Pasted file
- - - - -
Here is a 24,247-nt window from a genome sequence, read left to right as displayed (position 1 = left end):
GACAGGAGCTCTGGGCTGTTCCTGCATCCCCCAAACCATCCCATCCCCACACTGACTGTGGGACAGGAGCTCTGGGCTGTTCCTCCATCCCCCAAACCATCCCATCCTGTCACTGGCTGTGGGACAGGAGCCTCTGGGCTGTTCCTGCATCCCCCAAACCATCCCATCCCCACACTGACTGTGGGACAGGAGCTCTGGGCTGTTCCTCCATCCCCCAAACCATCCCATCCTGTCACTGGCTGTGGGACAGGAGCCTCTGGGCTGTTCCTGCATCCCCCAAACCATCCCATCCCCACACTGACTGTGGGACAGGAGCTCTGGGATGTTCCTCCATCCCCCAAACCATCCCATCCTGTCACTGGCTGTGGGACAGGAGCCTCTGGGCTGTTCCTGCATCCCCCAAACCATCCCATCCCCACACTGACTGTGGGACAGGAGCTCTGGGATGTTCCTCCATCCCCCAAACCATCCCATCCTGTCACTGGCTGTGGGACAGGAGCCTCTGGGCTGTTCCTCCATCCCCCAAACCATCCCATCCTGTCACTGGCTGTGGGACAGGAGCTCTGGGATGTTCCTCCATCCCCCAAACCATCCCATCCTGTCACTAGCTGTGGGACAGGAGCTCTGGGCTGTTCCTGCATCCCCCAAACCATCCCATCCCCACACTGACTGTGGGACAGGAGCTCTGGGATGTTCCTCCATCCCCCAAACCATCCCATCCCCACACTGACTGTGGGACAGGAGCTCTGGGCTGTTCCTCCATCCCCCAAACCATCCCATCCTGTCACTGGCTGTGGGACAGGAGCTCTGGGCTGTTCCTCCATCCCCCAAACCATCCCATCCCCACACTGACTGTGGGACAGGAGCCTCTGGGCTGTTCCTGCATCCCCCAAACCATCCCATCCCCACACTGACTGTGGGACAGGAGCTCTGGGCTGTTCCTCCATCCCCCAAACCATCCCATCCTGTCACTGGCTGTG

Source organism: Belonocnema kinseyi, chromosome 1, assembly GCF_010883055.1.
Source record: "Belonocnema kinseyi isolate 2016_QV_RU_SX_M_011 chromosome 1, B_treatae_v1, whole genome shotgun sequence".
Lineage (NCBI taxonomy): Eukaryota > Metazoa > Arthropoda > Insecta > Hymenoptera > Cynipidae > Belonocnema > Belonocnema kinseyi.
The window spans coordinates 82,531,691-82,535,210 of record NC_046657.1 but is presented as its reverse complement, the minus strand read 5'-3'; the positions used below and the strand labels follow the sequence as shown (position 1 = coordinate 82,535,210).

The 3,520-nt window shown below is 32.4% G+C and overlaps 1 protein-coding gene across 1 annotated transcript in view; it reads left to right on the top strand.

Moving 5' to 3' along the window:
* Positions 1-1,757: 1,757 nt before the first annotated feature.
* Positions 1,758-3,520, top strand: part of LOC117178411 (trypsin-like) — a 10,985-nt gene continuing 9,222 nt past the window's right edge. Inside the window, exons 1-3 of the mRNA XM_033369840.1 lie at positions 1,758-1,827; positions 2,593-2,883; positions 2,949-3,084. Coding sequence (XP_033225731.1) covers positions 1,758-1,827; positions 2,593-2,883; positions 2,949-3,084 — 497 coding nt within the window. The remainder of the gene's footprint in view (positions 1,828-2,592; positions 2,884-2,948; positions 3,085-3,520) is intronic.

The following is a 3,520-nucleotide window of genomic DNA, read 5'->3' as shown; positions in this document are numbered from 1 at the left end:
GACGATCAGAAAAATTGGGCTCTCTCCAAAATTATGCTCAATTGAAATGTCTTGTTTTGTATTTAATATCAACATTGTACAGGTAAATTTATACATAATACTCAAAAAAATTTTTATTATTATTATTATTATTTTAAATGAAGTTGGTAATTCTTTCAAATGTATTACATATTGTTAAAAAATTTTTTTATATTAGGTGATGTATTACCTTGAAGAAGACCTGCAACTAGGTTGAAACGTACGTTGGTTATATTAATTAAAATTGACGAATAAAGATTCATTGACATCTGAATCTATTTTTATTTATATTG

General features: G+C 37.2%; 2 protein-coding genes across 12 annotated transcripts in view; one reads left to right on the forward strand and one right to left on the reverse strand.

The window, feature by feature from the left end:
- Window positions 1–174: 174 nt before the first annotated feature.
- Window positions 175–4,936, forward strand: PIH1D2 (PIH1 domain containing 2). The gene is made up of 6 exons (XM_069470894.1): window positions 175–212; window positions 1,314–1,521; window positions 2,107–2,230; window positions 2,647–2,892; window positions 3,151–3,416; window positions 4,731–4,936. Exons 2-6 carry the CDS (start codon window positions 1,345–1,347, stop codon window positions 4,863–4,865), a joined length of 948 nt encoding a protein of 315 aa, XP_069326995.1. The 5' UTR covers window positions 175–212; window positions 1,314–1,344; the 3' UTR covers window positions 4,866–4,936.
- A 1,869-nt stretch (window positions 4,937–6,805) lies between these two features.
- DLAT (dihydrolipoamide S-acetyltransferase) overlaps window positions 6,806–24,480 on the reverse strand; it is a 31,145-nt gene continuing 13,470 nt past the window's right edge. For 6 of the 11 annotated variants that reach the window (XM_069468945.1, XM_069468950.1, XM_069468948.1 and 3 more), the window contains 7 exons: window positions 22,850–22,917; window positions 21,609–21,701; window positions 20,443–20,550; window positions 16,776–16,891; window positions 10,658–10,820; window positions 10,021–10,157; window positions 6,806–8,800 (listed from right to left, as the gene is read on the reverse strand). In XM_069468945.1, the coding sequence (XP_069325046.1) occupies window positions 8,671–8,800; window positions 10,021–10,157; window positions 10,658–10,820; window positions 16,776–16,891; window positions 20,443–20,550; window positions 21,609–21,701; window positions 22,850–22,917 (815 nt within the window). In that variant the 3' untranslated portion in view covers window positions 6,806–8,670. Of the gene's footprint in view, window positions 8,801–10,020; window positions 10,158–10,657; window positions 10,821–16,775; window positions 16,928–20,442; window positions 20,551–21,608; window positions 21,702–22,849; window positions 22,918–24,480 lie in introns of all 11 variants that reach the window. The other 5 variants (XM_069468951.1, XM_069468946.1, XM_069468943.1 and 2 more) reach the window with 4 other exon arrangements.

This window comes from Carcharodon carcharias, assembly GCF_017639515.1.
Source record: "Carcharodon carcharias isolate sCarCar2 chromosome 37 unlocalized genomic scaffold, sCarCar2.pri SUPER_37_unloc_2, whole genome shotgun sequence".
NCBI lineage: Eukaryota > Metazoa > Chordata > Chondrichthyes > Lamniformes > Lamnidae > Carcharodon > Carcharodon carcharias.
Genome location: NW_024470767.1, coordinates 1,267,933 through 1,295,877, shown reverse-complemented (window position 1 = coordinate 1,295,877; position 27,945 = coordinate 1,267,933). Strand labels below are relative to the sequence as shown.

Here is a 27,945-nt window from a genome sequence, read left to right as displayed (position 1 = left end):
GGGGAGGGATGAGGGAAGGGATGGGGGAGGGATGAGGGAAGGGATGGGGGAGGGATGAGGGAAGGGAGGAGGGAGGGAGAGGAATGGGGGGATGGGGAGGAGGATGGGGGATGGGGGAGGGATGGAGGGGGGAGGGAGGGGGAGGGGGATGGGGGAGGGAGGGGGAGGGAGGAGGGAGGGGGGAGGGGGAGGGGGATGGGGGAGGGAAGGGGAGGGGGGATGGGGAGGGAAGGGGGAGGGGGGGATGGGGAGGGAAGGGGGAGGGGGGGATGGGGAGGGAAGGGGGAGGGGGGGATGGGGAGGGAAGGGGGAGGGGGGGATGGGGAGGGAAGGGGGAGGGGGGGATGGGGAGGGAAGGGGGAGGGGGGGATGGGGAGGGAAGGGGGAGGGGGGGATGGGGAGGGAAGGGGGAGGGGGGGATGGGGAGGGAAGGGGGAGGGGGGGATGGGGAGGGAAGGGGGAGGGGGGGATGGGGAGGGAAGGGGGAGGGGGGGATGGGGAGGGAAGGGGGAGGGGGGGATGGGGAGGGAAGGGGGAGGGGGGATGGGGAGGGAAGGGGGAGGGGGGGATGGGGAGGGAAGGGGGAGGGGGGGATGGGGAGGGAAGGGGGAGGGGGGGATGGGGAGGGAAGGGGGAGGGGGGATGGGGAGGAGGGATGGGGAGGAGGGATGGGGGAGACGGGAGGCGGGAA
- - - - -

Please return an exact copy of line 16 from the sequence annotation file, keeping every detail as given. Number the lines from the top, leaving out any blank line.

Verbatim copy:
- Window positions 175–4,936, forward strand: PIH1D2 (PIH1 domain containing 2). The gene is made up of 6 exons (XM_069470894.1): window positions 175–212; window positions 1,314–1,521; window positions 2,107–2,230; window positions 2,647–2,892; window positions 3,151–3,416; window positions 4,731–4,936. Exons 2-6 carry the CDS (start codon window positions 1,345–1,347, stop codon window positions 4,863–4,865), a joined length of 948 nt encoding a protein of 315 aa, XP_069326995.1. The 5' UTR covers window positions 175–212; window positions 1,314–1,344; the 3' UTR covers window positions 4,866–4,936.